2. Do some price comparison

If you’ve already got excellent quality traffic on your page and you’re really confident that there’s no reason the site should cause people an issue finding a product and checking out then one thing to look at might be how your product sits in the market.

If your product is one that is stocked by multiple retailers, check out how you fare from a price comparison perspective. If you’re miles over, it could be costing you sales. Price comparison is so easy for consumers these days that understanding where you sit in the market is vital.

3. Offer Gift Cards/Vouchers

According to 2021 statistics, 17% of the US population would opt for a gift card as their first choice of gift. Add to that the 32% who would choose cash, and that’s almost half the population that clearly would rather choose their own gifts than have someone else do it for them.

So if someone knows a loved one loves your brand or products but perhaps can’t decide which product or even which products the recipient might already have, you give them an easy option. Most good ecommerce platforms will enable you to offer gift vouchers. 

4. Check the Trust Boxes

Once a prospective new customer has hit your site, found something they love and is happy with the price, how many of them are going to go off to Google to search your brand’s reviews.

According to data from kwfinder.com, here’s how many people per month make searches for some of the big brand reviews in the UK:

  • “Boohoo reviews” – 2,300
  • “Pretty Little Thing review” – 1,100
  • “Made reviews” – 500

With a limited free trial of a keyword tool, you’ll be able to see how many people search your brand plus “reviews.” Or even check out the impressions data in for your brand term in Search Console to see how many people do it.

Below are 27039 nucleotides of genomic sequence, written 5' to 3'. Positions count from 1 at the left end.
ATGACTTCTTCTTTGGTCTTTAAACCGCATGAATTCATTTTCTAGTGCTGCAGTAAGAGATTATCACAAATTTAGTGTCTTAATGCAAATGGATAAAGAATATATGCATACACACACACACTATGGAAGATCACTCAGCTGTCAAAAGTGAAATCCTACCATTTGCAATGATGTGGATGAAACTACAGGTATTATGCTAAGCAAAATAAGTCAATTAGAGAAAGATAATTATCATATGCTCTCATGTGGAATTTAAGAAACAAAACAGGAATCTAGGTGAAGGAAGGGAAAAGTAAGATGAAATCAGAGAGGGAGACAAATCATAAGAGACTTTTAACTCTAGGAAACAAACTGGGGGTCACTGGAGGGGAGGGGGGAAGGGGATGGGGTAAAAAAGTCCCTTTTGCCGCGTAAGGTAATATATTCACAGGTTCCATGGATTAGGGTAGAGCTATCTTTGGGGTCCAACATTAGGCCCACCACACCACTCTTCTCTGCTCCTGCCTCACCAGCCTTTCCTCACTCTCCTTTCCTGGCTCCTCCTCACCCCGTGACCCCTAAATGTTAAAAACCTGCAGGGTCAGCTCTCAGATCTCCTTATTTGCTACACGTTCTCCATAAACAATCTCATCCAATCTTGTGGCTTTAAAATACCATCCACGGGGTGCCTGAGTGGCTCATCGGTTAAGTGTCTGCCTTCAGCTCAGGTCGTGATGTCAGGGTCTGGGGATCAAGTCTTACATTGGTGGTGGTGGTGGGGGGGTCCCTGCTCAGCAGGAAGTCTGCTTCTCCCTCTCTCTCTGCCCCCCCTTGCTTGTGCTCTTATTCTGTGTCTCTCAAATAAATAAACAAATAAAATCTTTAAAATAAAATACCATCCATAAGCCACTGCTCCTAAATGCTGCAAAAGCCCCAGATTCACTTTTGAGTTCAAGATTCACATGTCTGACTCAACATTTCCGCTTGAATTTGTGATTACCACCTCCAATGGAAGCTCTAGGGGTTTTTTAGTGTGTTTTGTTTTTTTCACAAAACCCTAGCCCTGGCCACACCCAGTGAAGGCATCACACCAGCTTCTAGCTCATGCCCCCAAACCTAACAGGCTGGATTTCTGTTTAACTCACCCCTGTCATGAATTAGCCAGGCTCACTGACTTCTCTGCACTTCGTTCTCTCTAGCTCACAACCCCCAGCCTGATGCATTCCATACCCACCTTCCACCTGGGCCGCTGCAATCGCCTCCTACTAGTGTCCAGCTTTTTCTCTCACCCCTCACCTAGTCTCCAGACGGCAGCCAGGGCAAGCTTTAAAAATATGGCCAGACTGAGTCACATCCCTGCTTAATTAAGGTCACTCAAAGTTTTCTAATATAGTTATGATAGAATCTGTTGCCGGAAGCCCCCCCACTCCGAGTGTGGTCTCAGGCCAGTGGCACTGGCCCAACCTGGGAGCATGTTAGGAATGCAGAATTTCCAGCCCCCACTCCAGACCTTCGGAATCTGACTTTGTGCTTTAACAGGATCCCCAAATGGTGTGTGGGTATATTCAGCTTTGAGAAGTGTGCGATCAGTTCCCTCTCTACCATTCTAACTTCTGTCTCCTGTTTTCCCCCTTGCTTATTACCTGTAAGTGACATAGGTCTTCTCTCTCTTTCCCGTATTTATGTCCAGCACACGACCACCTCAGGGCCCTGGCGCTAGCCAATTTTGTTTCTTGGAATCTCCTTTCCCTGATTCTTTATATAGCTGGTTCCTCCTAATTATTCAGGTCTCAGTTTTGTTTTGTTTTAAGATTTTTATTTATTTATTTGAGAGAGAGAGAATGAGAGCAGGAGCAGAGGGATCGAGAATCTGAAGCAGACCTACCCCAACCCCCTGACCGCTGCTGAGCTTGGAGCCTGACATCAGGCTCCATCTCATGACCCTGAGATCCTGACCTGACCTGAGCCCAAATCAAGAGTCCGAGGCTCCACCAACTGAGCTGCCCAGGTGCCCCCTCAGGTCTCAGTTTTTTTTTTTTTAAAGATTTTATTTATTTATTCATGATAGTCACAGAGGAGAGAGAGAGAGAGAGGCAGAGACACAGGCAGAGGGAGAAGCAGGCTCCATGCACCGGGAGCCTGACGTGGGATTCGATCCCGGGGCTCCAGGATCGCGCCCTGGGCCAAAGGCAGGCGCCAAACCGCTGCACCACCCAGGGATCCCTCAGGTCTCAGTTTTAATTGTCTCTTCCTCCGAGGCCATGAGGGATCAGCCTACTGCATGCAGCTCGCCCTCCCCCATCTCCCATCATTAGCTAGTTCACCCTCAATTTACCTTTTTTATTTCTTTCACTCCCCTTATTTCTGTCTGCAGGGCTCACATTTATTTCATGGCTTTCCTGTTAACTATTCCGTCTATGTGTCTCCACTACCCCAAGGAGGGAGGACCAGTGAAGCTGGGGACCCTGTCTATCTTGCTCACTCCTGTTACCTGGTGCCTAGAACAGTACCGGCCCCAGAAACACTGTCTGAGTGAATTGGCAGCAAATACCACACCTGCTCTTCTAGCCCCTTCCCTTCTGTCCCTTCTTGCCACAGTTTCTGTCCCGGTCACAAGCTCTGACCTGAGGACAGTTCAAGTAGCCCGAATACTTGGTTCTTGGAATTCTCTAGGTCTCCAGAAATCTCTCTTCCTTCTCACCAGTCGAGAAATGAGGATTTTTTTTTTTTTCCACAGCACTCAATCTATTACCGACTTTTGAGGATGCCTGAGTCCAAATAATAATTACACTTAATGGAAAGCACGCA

But this is almost the final stage in the process for prospective customers – to vet you and make sure you’re not going to take their money and run.

So do put testimonials on your own website, do include reviews on your site too.

And pay attention to sites that rank in Google for your brand term plus “reviews,” as these websites will often include specific review platforms like TrustPilot, where you can claim your profile.

5. Delivery

Free delivery is almost a fundamental expectation of people these days. Thanks for that, Amazon.

So if someone gets to your check out and is then landed with hefty delivery fees (particularly on lower order value items where the delivery can be almost as much as the product) it could kill the conversion right at the end of the cycle.

If free delivery’s not an option for you, be clear about your delivery throughout the process and consider what your delivery fees are like as a proportion of your average order value.

Could you encourage upsell by offering free delivery at a certain minimum order value?

These are all crucial considerations.

6. Consider Live Chat

If you have a product that often attracts questions before purchase, live chat could speed that up for you.

If you find you have a lot of customer service emails before the sale, then Live Chat could help. It means customers can get an immediate response before exiting the website as opposed to interrupting the buying process.

Resources

We appreciate this is a quick tips rundown. But if you’re interested in finding out more about some of the tips above and more about conversion rate optimisation on the whole, here are some resources:

  1. https://ahrefs.com/blog/keyword-research/
  2. https://www.hotjar.com/conversion-rate-optimization/
  3. https://www.practicalecommerce.com/The-Many-Benefits-of-Offering-Free-Shipping